The Erie Historical Museum's Watson-Curtze mansion is a massive, three and one-half stories, two bay brownstone mansion located at 356 West Sixth Street, Erie, Pennsylvania. West Sixth Street was the preferred residential area for Erie's wealthy of the 1880s and 1890s. The mansion is the best preserved example of all the comparable homes on West Sixth Street. The 1891-92 mansion and carriage house were designed by Green and Wicks of Buffalo, New York and feature many elements of the Richardsonian Romanesque style: a short tower, smooth piers with decorated capitals, transomed windows, carved tympanum, deep-set windows and eaves close to the walls. The interior of the mansion is comprised of twenty-four rooms, five bathrooms, seventeen closets, twelve fireplaces, a solarium and an elevator shaft with original car (not currently operable). Some original loft structures remain in the carriage house. Among the original decorative elements of the mansion are: stained glass windows; oak flooring; damask wall coverings; mosaics; ornately carved and pierced woodwork; stenciled, hand-painted and plasterwork ceilings, canvas wall paintings; brass, silver and stained glass light fixtures and marble and tile fireplaces The exterior masonry needs cleaning and repointing. While the overall integrity of the mansion is good, the 1979 installation of a sprinkler-system caused damage to wall paintings and much restoration work is needed to flooring, woodwork, stained glass windows and friezes.
The mansion facade conveys a palatial feeling with solid masonry cut in a rough finish. The original tile roof with flashing ridge was destroyed in the 1950s. Five chimneys and seven dormers give the mansion a striking silhouette.
The first floor has an entry way, a reception hall, a drawing room, a library, a dining room, a den, a bathroom, the kitchen, pantry and storage rooms. Woods and decorative details vary from room to room. The drawing room and the library have the original plasterwork ceilings. The den has an inset, quadruple arched ceiling stenciled with shield patterns. Oak flooring in the drawing room, the reception hall and the dining room has been restored. Many light fixtures have been lost; others are being restored and replaced. Exotic marble decorates the fireplaces. The entry way coining and the reception hall fireplaces have mosaics executed by Louis C. Tiffany artisans. Wall paintings of peacocks are in the reception hall alcove. Cherubs are on the friezes in the dining room and on the stained glass windows and acid etched globes in the dining room. A pattern combining natural and classical elements is on the three stained glass windows in the alcove of the reception hall. A stained glass geometric design is on the windows of the main staircase. The pantry has its original shelving and marble sink but the kitchen fixtures and appliances are missing. The elevator has its original car but the works and the shaft are not currently operable.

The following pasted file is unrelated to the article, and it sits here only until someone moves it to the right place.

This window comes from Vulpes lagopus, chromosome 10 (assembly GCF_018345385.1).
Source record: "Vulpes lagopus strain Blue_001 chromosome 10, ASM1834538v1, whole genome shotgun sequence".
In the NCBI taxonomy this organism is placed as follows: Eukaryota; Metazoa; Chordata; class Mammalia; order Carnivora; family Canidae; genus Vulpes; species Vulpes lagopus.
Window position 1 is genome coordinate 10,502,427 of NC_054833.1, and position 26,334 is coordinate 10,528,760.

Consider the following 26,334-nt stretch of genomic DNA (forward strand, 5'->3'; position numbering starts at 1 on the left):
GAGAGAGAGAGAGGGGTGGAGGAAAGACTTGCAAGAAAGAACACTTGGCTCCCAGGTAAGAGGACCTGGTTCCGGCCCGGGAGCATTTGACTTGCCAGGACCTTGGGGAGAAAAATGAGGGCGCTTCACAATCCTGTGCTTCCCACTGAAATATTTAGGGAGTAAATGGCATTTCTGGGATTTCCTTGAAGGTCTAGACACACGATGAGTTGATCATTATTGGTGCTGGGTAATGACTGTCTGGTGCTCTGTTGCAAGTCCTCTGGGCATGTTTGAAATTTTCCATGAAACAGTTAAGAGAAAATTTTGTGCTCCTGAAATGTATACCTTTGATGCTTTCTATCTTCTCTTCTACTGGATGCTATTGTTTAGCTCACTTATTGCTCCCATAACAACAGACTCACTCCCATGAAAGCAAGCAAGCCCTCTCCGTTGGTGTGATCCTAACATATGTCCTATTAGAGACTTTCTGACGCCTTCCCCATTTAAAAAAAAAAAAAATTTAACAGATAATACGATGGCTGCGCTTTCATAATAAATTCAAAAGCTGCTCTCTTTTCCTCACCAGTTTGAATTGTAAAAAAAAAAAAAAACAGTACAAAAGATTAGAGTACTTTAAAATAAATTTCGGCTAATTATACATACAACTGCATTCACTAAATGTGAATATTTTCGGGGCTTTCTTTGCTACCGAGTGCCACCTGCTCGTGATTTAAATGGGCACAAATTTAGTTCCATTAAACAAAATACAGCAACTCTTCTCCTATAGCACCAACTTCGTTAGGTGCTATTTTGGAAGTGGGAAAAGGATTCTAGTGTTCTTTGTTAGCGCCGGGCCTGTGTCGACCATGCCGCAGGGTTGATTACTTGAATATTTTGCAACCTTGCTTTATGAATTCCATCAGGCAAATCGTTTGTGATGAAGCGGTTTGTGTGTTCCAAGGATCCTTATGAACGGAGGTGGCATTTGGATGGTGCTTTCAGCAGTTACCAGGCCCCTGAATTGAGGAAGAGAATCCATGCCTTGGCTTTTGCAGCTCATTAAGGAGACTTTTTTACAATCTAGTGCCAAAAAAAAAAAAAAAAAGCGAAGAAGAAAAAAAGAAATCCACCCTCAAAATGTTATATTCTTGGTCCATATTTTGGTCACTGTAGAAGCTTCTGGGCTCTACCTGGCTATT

The second floor besides closet and storage rooms contains four family bedrooms, a sitting room, three bathrooms and two servant bedrooms. Each bedroom has a distinctive woodwork material and pattern. Two bedrooms have the original stenciled or hand-painted ceilings. A corner fireplace with a round window is found in the center bedroom. This window consists of pressed glass flowers of various shades held in place by a structure of lead tracery. Linoleum tile covers the original oak flooring except in the sitting room and the east servant bedroom and hall. Bathroom floors are original. The hallway ceiling has original inset painted panels. A balcony off the main staircase is trimmed with pierced and carved woodwork. This balcony is a unique structure for a Green and Wicks house according to Richard Guy Wilson of the University of Virginia.
The third floor has a ballroom, a bathroom, a billiard room, a sitting room and three storage rooms. Original wall and ceiling decorations are preserved in the ballroom. The ballroom also has a balcony for musicians. Original oak flooring needs re-finishing. A half-story for storage is totally intact while the basement has been substantially remodeled.
The carriage house facade is the same brownstone material as the house. The original tile hip roof with flashing ridge has been replaced. The first floor and the second floor apartment for the gardener were altered when planterium equipment was installed in 1959. Loft structures do remain.
A greenhouse built of matching brownstone, which stood to the west of the carriage house was torn down in the 1950s. A garden on the east and north sides of the property, which is documented by interviews and historic photographs, no longer exists. A Ginkgo Tree and a Copper Beech Tree, however, still flourish. Original outdoor paving is found in the rear of the mansion.